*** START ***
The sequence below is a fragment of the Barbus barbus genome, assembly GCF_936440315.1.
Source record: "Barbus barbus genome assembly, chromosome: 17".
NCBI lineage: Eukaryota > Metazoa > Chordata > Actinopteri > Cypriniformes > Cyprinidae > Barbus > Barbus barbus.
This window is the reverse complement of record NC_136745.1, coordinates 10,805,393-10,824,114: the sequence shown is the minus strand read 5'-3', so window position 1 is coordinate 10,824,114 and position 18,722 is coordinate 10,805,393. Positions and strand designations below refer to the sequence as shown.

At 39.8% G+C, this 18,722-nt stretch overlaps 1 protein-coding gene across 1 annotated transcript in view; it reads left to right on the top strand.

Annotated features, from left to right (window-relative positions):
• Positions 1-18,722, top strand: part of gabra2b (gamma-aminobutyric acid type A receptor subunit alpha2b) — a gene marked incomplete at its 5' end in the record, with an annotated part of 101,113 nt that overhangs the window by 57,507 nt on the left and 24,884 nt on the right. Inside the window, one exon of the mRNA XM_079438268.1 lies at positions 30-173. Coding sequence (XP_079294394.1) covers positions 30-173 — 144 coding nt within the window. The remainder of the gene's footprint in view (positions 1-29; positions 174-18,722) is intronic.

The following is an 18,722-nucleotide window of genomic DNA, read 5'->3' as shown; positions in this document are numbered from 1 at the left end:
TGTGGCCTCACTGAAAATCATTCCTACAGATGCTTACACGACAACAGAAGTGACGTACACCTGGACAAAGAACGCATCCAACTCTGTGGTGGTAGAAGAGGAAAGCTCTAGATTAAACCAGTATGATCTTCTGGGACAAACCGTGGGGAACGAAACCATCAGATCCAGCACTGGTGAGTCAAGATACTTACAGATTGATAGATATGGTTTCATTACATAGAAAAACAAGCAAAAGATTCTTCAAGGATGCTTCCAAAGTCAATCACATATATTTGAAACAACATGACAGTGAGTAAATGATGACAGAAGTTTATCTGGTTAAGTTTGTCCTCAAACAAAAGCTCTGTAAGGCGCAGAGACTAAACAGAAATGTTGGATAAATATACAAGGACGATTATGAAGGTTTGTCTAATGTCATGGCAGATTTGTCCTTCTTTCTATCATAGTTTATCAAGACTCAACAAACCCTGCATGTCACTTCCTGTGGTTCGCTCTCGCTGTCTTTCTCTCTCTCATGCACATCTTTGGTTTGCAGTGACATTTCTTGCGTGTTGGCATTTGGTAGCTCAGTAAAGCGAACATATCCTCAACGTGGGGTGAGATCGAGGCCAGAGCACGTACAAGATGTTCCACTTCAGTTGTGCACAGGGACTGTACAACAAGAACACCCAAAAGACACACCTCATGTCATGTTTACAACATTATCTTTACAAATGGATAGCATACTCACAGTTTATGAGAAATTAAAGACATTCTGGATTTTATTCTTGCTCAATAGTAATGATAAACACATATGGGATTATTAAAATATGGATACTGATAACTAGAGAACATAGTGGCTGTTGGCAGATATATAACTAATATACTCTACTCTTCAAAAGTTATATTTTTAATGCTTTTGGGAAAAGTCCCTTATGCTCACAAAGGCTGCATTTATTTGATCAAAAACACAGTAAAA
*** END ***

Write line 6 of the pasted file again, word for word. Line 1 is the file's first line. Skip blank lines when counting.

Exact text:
Annotated features, from left to right (window-relative positions):